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Subject:Han Jade Vase
Posted By: Russ LaRose Mon, Sep 03, 2018 IP: 47.154.113.177

In our family collection is a vase that has always been called a Han jade vase that we would appreciate comments about. It stands 12.2” high and is rectangular, 3”x 5.1” at its largest cross section. It is made of white weathered jade, called burial jade, with dark flecks here and there that are reputed by my father-in-law to be blood spots. The surface is embossed all over and appears to be weathered with the embossing barely visible in most places. There are two clinging geckos on the sides. This vase is part of my wife’s grandfather’s collection that has been in her family well over 100 years. My wife’s father always treasured this vase, referred to it as his Han burial jade vase, believing, as his father told him, that it came from the Han Dynasty. Any observations and comments would be appreciated.
Russ LaRose







Subject:Re: Han Jade Vase
Posted By: Ernest Wilhelm Wed, Sep 05, 2018

You tell interesting stories.Take those items to a museum, or Jade specialist, the only way to correctly identify what you have.
Both items were most likely made by the same person,The Stone looks familiar, but at the moment I cannot identify it. First, make a scratch test on both, use a strong needle, and with enough pressure make a 3-4 mm scratch, then tell us if those tiny scratches are white or black.
Ernest

Subject:Re: Han Jade Vase
Posted By: Russ LaRose Thu, Sep 06, 2018

Ernest,
There is but one item, not two. Although I posted this one first with 3 pictures and the second one minutes later as a continuation with 3 more pictures, somehow they are reversed on the forum. As far as the scratch test goes, a needle does not, can not scratch it. Although we have no factual provenance on it being from Han, my grandfather-in-law was a very wealthy collector in Hong Kong and my father-in-law respected his description of this piece as correct. Nevertheless, dating something like this is very problematical which is why I have posted it.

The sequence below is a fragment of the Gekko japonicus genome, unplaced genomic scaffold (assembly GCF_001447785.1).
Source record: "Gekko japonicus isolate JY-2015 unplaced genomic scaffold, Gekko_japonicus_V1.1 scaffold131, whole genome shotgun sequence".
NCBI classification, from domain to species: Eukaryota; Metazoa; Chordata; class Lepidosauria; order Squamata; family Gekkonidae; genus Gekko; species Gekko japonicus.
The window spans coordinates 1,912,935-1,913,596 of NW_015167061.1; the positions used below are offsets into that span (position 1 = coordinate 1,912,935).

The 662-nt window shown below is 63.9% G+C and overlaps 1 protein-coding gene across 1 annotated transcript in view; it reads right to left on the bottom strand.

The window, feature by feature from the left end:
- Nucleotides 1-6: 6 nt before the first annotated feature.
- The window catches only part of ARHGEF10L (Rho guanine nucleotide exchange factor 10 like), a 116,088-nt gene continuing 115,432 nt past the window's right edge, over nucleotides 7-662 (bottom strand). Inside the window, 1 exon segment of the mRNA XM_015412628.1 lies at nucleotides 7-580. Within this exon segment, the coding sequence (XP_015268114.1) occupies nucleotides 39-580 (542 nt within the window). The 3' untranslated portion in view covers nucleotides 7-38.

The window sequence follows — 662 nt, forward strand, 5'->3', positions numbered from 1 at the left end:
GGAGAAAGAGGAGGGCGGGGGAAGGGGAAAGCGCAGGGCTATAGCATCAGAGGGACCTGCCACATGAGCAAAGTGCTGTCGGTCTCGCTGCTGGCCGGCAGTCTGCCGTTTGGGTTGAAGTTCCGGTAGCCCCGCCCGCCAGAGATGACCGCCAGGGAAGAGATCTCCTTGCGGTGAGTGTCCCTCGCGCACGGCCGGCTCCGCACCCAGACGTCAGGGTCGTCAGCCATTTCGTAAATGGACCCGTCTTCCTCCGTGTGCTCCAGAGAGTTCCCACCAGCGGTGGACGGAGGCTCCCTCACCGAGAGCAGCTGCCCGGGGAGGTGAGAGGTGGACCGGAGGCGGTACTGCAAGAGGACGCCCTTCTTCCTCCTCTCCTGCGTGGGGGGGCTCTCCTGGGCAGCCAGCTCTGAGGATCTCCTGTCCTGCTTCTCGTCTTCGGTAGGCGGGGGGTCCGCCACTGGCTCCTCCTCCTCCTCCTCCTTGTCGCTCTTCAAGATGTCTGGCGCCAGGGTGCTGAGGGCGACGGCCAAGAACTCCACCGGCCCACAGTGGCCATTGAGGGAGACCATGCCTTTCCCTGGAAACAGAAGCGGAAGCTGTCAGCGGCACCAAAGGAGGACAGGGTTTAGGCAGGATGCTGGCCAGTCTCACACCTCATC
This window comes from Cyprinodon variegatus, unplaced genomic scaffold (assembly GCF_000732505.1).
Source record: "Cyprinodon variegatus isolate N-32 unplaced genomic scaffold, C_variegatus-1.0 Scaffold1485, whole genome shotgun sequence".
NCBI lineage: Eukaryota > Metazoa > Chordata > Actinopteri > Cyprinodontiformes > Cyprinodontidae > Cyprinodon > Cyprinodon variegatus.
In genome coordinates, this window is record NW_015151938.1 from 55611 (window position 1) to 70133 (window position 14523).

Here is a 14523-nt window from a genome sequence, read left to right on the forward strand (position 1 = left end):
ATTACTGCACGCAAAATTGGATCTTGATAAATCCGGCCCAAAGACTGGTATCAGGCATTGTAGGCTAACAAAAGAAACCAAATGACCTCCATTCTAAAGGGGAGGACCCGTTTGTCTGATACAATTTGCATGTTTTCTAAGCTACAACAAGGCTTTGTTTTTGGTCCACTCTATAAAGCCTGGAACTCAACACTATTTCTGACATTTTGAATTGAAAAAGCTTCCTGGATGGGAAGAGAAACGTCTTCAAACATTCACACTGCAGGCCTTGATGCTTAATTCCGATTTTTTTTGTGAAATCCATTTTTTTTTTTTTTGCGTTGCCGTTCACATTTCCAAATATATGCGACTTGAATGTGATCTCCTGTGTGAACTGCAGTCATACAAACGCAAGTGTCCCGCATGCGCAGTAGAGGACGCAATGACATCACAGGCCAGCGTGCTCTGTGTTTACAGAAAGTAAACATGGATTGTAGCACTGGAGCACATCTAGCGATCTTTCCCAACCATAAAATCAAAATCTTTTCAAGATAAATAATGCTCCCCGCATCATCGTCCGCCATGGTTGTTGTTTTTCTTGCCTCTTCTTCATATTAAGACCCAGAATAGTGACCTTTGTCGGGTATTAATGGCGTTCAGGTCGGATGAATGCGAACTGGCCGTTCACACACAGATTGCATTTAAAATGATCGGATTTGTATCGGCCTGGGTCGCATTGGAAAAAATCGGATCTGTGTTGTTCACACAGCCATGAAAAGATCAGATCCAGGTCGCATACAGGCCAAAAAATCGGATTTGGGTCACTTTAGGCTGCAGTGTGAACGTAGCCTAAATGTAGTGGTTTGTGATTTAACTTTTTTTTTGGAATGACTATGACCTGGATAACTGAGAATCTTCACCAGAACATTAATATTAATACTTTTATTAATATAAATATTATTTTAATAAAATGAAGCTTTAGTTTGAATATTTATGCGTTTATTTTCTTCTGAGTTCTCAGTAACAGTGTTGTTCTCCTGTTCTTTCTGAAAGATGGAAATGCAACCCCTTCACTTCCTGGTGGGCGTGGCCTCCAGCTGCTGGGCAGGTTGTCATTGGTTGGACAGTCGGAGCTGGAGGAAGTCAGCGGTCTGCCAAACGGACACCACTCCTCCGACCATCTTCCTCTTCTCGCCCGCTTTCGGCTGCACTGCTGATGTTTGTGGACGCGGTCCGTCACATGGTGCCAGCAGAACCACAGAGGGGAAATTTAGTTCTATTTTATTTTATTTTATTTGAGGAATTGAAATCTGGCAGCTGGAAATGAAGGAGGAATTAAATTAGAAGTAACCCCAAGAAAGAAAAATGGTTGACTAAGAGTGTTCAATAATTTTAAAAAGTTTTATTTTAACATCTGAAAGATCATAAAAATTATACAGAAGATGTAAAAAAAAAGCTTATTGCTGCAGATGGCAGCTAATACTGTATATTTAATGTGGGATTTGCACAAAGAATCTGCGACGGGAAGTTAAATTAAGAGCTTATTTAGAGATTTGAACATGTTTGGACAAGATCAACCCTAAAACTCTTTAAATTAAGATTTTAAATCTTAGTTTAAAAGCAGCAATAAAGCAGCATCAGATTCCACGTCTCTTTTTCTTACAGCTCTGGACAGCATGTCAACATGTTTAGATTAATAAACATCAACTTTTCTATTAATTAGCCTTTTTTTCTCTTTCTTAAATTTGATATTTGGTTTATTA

Subject:Re: Han Jade Vase
Posted By: Ernest Wilhelm Fri, Sep 07, 2018

You did not do the scratch test correctly. With enough pressure there is always either a white or black scratch, always.
Ernest

Subject:A burial Han Jade Vase? Very unlikely, IMHO
Posted By: Super Fri, Sep 07, 2018

Please understand that it is not my intention to disrespect Russ's story about his grandfather-in-law's belief that this "jade vase" was a Han dynasty burial jade piece since is extremely difficult to almost impossible to truly appraise any jade carvings based on a few low-resolution pictures.

However, based on what were posted in this or the other message, I am having strong difficulty in believing that this can be an archaic jade piece, probably not even an antique one.

My reasoning are as follow:
(1) Difficulty in locating and “carving” large jade carvings in ancient China - It was extremely difficult if not impossible to find too many large jade carvings that are either archaic (at least 1000 years old or at least Han dynasty or older) or Neolithic due to the difficulty in locating such large sized jade material, then having the right tools to remove them (no metal tools or only bronze tools were available), then be able to carve them with manual carving tools. But most difficult of all, the polishing of such large jade carvings would take years to polish. Even during the Qing dynasty, before polishing with high-hardness grit was invented (i.e. using diamond or corundum), it would take a year or longer to carve small jade carvings. Can one imagine how much labor it would take to carve this “jade vase” during Han dynasty?

Another reason for one not seeing a lot of large jade carvings in ancient China is because during most of the Chinese dynasties, Hetian jade material were transported from Hetian (or Hotan, Xianjiang) and there were always revolts there and Xianjiang was not a part of China till the Qing Exmperor Qianlong had demolished the rebels. Also, there were a lot of attacks made at China by foreign tribes, especially during the Song dynasty where import of quality jade material was in shortage due to wars. Also, jadeite became a jade material in the middle Qing dynasty and due to Qianlong’s love for jade, that is why during the Qianlong era, the quality of jade carvings had blossomed.

Also, one simply do not see a lot of jade bowls or jade vases or any large jade carvings that need to be hollowed out were being made in ancient China.